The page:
The main floor of the chapel had changed since Alyssa first passed through. The biggest difference was with the fountain. Alyssa had made a special note of the water being crystal clear her first time past. To say that was no longer the case would have been an understatement. If she didn’t know better, she would have thought that someone upended a vat of chunky salsa into the basin.
She tried not to think about what actually happened.
A spell flying across the room proved to be a sufficient distraction. It wasn’t aimed at her, thankfully. Still, Alyssa had to force down the mild nausea and pay attention lest some stray spell accidentally hit her while she was creeping across the room. The spell, a fast moving ball of yellow… goop, slammed into one of the goblin zombies. And it didn’t stop there. Carrying the now stuck goblin, it hit three more before sticking to the wall. They were still alive, struggling against the ooze, but their struggles were ineffectual.
That dropped the number of Irulon’s… toys down to only four. Two humans and two goblins. They were not as resilient as movie zombies. Two were lying on the ground with their legs torn off from some spell and they weren’t even crawling forward with their arms!
With only one exit from the church, that being the main doors, Alyssa wasn’t liking the odds of everyone escaping successfully. Especially not with most of the zombies down or out. The three men who had been in the lower stairwell, though they had quickly been pounced on by the goblins, had made enough noise that the entirety of the town was now tossing spells into the building anytime they spotted movement. They had to run out eventually, but they might just set fire to the church before that happened.
The shadow assassins were climbing across the ceiling toward the door. A few spells had barely missed them, meaning that the Society could detect their presence. Alyssa, unable to climb on the ceiling, also moved toward the door under her own shroud of invisibility. Empty Mirror was enough to keep spells from targeting her, but that didn’t mean she wasn’t worried about taking a random fireball to her face. She wasn’t quite sure what she was to do. Irulon had simply sent her a Message saying that she should cause a distraction.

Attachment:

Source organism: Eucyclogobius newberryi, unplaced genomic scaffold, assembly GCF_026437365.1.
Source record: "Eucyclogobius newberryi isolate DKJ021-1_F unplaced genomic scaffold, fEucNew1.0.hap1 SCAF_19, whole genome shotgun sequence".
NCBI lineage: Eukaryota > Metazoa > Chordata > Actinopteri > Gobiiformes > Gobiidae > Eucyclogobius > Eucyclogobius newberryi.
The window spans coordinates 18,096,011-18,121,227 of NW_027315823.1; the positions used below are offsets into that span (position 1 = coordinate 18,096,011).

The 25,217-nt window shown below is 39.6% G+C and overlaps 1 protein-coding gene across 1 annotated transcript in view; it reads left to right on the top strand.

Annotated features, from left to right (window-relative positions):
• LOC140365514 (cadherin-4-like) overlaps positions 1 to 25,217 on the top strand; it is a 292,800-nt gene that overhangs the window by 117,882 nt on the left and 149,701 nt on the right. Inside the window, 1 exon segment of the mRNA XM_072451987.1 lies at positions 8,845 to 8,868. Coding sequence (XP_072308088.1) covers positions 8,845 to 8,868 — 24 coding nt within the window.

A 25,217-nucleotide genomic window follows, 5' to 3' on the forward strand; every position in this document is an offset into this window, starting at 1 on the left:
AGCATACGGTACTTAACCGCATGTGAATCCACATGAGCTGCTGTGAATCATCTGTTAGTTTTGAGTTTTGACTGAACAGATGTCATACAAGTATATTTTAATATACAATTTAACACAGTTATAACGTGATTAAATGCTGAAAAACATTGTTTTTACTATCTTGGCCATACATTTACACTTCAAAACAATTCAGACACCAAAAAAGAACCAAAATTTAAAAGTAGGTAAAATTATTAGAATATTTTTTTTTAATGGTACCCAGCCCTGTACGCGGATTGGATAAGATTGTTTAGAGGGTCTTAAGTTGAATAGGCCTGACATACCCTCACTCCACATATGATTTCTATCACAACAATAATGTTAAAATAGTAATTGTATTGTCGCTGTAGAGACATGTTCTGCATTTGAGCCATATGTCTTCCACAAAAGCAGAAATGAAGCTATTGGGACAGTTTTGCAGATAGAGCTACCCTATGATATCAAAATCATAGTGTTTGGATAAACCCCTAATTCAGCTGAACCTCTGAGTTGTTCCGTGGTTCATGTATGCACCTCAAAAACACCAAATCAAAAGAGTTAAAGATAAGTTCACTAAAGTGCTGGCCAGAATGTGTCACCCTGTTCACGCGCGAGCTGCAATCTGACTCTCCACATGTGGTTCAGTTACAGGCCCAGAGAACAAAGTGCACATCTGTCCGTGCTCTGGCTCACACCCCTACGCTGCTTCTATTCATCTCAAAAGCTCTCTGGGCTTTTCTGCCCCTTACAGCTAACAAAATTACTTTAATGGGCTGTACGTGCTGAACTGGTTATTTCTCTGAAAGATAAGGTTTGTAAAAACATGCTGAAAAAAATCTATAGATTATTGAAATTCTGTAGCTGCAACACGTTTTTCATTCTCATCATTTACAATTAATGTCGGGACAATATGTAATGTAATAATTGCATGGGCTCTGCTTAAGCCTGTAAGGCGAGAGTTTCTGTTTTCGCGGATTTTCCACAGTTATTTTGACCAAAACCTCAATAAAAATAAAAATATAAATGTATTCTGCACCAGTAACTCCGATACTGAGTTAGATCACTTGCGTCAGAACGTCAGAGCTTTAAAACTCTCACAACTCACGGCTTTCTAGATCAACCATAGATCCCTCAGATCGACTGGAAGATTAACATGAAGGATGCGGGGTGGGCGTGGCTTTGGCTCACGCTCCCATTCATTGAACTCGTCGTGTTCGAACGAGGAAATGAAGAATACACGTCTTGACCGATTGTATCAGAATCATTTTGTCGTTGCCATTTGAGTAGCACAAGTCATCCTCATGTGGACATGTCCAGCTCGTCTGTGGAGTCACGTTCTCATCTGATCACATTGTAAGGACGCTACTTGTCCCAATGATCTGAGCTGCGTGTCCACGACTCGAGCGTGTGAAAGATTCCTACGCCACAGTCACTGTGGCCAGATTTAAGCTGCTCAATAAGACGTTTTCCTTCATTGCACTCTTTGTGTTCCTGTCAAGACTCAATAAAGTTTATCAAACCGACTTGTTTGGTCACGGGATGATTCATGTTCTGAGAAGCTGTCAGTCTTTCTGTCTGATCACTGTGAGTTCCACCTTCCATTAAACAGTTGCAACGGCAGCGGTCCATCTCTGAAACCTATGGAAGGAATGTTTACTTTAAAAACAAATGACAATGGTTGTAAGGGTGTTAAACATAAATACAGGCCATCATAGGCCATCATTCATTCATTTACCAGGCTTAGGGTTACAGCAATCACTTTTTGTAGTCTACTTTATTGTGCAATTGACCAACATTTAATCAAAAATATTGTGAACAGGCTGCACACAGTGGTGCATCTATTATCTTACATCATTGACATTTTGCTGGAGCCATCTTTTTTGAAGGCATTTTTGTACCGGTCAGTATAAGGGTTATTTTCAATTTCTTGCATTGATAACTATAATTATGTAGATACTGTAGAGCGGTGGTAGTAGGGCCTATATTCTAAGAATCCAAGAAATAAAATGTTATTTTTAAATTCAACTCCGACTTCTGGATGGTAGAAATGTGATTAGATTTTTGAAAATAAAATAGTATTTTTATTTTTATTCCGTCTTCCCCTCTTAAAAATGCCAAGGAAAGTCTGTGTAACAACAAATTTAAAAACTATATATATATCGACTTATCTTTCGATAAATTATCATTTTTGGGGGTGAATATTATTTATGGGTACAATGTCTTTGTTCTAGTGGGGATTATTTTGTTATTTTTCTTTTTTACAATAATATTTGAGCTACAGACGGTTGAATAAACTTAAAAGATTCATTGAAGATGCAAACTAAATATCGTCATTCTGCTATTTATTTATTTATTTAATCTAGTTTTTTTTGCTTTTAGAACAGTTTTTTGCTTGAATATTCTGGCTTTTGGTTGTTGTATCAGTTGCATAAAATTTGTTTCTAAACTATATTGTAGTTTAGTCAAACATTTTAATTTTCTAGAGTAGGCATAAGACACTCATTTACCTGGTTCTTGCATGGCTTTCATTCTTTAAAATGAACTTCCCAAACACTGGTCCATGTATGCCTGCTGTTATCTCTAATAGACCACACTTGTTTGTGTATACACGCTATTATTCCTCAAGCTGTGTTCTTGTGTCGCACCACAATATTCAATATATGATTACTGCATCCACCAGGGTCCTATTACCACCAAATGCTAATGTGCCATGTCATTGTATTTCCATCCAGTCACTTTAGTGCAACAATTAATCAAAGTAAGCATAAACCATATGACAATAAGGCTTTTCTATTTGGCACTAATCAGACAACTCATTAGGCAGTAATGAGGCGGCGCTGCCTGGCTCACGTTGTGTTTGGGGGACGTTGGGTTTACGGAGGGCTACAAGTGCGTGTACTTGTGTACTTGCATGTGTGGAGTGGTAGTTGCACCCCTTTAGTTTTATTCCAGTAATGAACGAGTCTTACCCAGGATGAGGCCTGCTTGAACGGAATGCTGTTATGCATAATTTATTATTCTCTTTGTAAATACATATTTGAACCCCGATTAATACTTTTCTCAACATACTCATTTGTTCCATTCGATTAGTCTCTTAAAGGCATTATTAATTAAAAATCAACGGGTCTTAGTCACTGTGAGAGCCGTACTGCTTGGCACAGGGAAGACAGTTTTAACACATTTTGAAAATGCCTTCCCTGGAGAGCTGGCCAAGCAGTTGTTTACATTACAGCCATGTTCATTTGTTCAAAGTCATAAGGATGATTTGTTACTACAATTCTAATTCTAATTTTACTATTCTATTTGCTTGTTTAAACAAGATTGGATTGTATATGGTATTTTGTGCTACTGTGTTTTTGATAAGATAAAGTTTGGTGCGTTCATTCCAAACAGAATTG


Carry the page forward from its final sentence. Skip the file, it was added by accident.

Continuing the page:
Glancing over her shoulder, Alyssa scowled. Irulon had at least one Empty Mirror left. Plus the rest of her spell tome. There had to be something in there that she could have used. Yet she just took shelter behind one of the shrines along with the hellhound. The elves, lizards, ants, and trolls hadn’t even left the safety of the stairwell yet.
This wasn’t quite the ‘monsters tear their way through the Society of the Burning Shadow’ scenario that she had envisioned while Irulon had been freeing the monsters. On further reflection, it made sense. The Society had captured the monsters in the first place. They certainly possessed at least part of the capability required to do so a second time even without their soul-separating incense burner.
If only she had another Annihilator. That would be a distraction. She wouldn’t even need to hit the people with it. Blasting away the side of the wall would be enough. Even that might be too much if it left a gouge in the ground. She wanted a second exit, not another Grand Canyon. Maybe Annihilator was a bit much, but all she really had were Spectral Chains and Fireballs. Neither would do anything to the church walls and she didn’t want to approach the door while spells were flying through it.
“How do you cast spells?”